Linked by Thom Holwerda on Wed 10th Dec 2008 19:49 UTC, submitted by BluenoseJake
Google Google has released an early version of Native Client, a framework designed to run portable x86 binaries inside a web browser - in a sandbox. Native Client also includes technologies that allow for easier communication between JavaScript and Native Client executables, which makes it possible for web applications to leverage native code when it comes to processor intensive tasks. This sounds eerily similar to Microsoft's ActiveX - one of the biggest security failures of the Windows operating system. Google insists, however, that Native Client is much, much more secure.
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Hmm...
by mmebane on Wed 10th Dec 2008 20:10 UTC
mmebane
Member since:
2005-07-06

Native Client == NaCl == Sodium Chloride == table salt

Just a coincidence?

Or are they subtly trying to hint that someday this technology should be ubiquitous and bring extra flavor to every website?

Reply Score: 9

RE: Hmm...
by Adam S on Wed 10th Dec 2008 20:46 UTC in reply to "Hmm..."
Adam S Member since:
2005-04-01

My first thought too. I assume there is no connection other than the fact they probably think it's funny to call it NaCl and let just the few people "get it."

Reply Score: 2

RE: Hmm...
by tyrione on Wed 10th Dec 2008 22:12 UTC in reply to "Hmm..."
tyrione Member since:
2005-11-21

Native Client == NaCl == Sodium Chloride == table salt

Just a coincidence?

Or are they subtly trying to hint that someday this technology should be ubiquitous and bring extra flavor to every website?


And with this line of cryptogram the software will eventually stress out our systems and force us to get check ups and change our diets.

Reply Score: 3

RE[2]: Hmm...
by sbergman27 on Wed 10th Dec 2008 22:17 UTC in reply to "RE: Hmm..."
sbergman27 Member since:
2005-07-24

And with this line of cryptogram the software will eventually stress out our systems and force us to get check ups and change our diets.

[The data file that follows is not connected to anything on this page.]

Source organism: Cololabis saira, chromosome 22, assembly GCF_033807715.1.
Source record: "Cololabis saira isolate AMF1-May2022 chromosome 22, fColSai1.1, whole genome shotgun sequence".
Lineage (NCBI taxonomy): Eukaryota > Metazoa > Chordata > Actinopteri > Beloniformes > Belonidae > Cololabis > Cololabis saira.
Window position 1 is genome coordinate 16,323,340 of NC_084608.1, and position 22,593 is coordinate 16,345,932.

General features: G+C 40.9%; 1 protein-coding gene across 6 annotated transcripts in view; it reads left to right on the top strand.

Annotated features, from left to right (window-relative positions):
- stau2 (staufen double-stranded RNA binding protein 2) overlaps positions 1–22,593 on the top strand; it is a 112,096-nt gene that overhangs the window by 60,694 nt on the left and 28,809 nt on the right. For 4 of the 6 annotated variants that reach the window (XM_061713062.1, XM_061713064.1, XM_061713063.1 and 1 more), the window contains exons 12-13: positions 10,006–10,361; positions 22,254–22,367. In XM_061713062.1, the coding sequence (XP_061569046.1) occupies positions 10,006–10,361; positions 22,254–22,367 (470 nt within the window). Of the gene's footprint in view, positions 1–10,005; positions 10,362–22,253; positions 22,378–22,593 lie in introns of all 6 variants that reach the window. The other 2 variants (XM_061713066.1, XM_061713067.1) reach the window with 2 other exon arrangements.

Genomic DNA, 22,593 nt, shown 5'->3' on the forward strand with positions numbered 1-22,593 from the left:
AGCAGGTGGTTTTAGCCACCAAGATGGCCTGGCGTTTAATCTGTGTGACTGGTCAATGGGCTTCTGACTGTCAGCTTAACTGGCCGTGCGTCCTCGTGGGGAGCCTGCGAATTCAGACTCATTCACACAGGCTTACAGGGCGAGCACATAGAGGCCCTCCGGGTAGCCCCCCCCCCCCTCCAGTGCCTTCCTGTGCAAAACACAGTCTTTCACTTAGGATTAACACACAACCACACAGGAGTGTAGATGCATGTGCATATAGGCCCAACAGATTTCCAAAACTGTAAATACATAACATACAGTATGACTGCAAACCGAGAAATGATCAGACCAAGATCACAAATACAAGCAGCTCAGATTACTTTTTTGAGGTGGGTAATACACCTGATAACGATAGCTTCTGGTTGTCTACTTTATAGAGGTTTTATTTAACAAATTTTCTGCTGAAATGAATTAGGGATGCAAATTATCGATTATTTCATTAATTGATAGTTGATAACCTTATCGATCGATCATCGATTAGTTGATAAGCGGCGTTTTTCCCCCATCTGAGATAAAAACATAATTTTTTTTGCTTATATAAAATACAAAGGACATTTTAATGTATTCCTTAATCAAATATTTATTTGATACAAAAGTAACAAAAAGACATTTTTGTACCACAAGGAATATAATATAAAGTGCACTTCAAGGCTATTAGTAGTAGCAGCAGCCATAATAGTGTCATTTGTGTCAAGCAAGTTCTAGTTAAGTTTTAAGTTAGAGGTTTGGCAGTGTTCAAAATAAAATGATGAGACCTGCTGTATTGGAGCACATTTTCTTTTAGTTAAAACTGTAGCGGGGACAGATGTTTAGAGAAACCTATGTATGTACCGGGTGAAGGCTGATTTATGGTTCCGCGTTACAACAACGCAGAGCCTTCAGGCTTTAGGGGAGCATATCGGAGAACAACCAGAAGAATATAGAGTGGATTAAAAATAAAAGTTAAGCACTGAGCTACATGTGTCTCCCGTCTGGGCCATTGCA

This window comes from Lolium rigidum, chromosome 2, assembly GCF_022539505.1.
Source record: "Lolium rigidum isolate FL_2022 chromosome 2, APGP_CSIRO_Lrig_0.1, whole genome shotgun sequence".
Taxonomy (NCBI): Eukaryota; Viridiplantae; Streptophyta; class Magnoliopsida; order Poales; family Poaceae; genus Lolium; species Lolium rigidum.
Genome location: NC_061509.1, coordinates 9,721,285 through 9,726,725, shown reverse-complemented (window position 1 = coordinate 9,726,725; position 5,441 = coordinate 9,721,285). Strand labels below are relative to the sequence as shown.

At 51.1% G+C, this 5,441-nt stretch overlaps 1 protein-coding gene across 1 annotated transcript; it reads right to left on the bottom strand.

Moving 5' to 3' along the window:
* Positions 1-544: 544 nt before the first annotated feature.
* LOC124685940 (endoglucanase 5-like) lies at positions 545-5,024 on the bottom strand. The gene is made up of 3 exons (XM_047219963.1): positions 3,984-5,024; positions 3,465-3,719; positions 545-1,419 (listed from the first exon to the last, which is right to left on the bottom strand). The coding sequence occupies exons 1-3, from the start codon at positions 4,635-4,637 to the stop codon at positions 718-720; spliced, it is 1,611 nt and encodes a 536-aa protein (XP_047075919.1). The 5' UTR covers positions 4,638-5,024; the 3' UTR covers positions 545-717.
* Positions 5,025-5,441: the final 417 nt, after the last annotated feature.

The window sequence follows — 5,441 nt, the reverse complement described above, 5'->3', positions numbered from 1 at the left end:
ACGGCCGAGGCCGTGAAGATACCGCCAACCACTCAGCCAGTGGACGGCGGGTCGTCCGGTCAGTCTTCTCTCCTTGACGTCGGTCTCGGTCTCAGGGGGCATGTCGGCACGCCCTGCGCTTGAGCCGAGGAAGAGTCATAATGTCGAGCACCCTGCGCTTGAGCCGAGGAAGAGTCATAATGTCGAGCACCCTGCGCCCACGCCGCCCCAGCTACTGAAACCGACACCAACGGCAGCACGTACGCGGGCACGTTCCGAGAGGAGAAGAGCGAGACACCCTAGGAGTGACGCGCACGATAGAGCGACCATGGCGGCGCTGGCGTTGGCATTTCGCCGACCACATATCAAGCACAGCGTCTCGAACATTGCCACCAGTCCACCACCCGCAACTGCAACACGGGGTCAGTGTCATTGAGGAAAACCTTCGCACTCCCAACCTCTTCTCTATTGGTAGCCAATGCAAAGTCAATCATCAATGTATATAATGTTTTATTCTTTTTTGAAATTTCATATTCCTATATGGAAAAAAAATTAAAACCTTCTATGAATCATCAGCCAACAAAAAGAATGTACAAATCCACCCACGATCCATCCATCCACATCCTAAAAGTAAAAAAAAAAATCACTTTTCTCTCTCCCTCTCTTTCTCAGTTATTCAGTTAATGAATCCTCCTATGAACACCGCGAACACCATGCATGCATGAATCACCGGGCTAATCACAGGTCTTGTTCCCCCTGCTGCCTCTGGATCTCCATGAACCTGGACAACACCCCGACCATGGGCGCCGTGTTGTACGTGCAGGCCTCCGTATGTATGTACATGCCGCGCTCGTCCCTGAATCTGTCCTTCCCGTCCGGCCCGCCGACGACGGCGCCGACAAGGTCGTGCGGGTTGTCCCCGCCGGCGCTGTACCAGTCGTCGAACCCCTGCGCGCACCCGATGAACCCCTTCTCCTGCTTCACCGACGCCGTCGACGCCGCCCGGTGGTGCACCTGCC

Only a percentage of people are classified as "sodium sensitive". But none of us can do without salt entirely. Think about it:

http://tinyurl.com/5b7879

http://tinyurl.com/6n5jvn

Edited 2008-12-10 22:22 UTC

Reply Score: 2

RE[3]: Hmm...
by tyrione on Thu 11th Dec 2008 00:22 UTC in reply to "RE[2]: Hmm..."
tyrione Member since:
2005-11-21

"And with this line of cryptogram the software will eventually stress out our systems and force us to get check ups and change our diets.

Only a percentage of people are classified as "sodium sensitive". But none of us can do without salt entirely. Think about it:

http://tinyurl.com/5b7879

http://tinyurl.com/6n5jvn
"

Really? Duh. If you take my post seriously then you miss the point of it.

Reply Score: 3

RE: Hmm...
by Kokopelli on Wed 10th Dec 2008 22:15 UTC in reply to "Hmm..."
Kokopelli Member since:
2005-07-06

So Native Client raises our blood pressure if used too much?

Reply Score: 6

RE: Hmm...
by ari-free on Wed 10th Dec 2008 23:27 UTC in reply to "Hmm..."
ari-free Member since:
2007-01-22

I hope not. Otherwise, Mayor Nannystate Bloomberg would ban its use in NYC.

Reply Score: 3

kragil
Member since:
2006-01-04

.. not sure it will happen though.

I for one will be _VERY_ hesitant to run native code from some website.

Actually I might not even install the plugin ;P

Reply Score: 6

Delgarde Member since:
2008-08-19

I for one will be _VERY_ hesitant to run native code from some website.


Agreed. It's one thing to provide a sandbox for scripting code that requires an interpreter. It's another matter entirely to sandbox code that's running natively on the CPU. Without knowing more about the security they'd be putting in place, I'm not at all comfortable with this idea.

Reply Score: 3

sbergman27 Member since:
2005-07-24

I'm not even sure what the advantages of running native code are supposed to be. Poor implementations of non-JIT Java with horrid support for UIs back during the heyday of Java "applets" combined with more years of poor implementations of non-JIT javascript have given portable runtimes (and the letters 'j', 'a', and 'v') a bad name. Java is really only a little clunky these days, and Javascript engines are getting ready to not suck. We're finally mostly rid of the rid of the ActiveX terror. This is not the time to be pushing native code. It's finally time to start pushing client-side Java and Javascript.

Then again, the guys at Google are a lot smarter than I am. So there must be some uber-rarified reason for doing this.

Edited 2008-12-10 20:41 UTC

Reply Score: 9

kragil Member since:
2006-01-04

Agreed. Pushing and optimizing Java might be the better option IMHO.

Secretly I am hoping that open source and open standard will break the dominance of X86. It would be really nice to have a fast ARM Netbook in 2009 that can run nearly everything for a whole working day (8 to 10 hours).